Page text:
The Role Of Women In Proverbs -- By: Craig S. Keener
PP 8:1 (Winter 1994) p. 1
The Role Of Women In Proverbs
Craig Keener is professor of New Testament at Hood Theological Seminary, and author of two books available from the CBE book service: ...And Marries Another: Divorce and Remarriage in the New Testament and Paul. Women & Wives: Marriage & Women’s Ministries in the Letters of Paul.
Most of us recoil at some Jewish sages’ estimation of women, as reported in works such as Sirach (25:19, 24; 42:12-14) and perhaps even Ecclesiastes (7:27-28).1 As the son of Sirach puts it, “Like the moth emerges from clothes, so wickedness emerges from women; a man’s evil is better than a woman’s goodness...” (Sir. 42:13-14). But does the negative view of women found in later Jewish sages also reflect the perspective on women found in the Book of Proverbs, as some have argued?2 Does the Jewish and Christian canon actually confer inspired status on chauvinistic claims? While some proverbs might sound like this is the case, an examination of their context among other proverbs indicates that the statements are not against women in general.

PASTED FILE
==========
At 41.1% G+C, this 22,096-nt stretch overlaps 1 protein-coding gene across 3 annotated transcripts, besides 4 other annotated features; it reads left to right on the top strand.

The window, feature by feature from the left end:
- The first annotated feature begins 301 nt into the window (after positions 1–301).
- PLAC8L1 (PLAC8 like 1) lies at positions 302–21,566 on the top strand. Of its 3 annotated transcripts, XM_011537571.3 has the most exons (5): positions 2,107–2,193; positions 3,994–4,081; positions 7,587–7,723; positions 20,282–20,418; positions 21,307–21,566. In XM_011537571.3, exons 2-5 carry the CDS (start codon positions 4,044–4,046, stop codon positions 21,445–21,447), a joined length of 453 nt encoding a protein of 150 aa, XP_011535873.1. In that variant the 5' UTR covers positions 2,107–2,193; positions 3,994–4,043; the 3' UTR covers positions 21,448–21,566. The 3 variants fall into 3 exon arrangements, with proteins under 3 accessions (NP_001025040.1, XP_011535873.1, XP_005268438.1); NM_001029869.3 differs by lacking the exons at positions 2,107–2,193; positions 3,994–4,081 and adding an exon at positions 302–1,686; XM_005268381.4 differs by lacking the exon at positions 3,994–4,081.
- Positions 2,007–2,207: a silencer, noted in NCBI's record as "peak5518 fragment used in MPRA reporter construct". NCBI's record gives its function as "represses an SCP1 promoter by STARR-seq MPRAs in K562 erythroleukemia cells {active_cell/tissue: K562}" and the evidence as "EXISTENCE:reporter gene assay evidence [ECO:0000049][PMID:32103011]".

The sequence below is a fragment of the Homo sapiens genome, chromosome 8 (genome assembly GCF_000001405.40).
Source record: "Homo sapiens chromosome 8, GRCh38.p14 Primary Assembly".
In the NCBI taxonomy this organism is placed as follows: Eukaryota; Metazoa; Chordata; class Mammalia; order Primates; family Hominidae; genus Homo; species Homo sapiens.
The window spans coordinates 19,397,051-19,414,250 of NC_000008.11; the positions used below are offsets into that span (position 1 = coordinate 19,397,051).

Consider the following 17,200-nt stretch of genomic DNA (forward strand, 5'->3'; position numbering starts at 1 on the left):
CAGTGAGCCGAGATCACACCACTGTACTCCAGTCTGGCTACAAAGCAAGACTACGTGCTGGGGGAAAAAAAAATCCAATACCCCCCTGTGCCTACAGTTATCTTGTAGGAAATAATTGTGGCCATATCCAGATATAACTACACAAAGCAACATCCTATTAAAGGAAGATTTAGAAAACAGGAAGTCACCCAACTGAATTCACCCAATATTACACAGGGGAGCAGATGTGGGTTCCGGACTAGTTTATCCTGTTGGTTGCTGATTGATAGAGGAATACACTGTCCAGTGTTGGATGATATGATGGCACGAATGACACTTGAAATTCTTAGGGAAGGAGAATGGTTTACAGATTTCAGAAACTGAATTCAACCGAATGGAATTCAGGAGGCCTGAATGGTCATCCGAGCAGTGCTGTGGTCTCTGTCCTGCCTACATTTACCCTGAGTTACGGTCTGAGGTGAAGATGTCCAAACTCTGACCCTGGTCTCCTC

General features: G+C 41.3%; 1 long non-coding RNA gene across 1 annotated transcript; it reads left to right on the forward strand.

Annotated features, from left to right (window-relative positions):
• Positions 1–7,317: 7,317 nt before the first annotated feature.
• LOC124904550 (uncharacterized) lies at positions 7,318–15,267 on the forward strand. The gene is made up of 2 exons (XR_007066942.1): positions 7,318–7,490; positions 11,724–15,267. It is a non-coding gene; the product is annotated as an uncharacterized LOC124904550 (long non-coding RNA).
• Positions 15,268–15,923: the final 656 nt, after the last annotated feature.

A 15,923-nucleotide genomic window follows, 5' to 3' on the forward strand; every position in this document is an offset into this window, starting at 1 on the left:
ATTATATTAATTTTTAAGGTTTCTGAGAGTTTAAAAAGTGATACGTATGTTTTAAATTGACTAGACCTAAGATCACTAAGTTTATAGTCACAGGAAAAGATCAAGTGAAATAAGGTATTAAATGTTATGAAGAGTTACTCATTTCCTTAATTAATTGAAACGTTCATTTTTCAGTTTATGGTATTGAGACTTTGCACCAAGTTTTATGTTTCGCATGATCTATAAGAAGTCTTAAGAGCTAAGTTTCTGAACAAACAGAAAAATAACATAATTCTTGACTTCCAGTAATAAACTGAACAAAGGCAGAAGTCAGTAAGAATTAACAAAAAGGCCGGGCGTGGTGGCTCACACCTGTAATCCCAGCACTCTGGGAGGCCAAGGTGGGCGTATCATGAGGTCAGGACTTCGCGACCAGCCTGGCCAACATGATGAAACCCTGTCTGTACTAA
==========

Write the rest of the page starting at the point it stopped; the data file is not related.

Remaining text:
A Woman As A Sexual Threat
Many proverbs are warnings against the seductive adulteress (5:20; 6:24-35;3 chap. 7; 20:16; 22:14; 27:13; 30:20; cf. 23:27), yet no proverbs warn a young woman to beware of a promiscuous man. This apparent double standard sounds quite different from the double standard by which some modern parents impose strict rules on their daughters while reasoning that “boys will be boys”—but it can be interpreted as no less chauvinistic. Does the writer of Proverbs regard women as more naturally promiscuous and threatening to the opposite gender than men are?
An examination of Proverbs, however, reveals that this is not at all the case. The framework of the introductory section of the book indicates that it is wisdom addressed by the king to his son (1:8; 2:1; 3:1, 22; 4:1,
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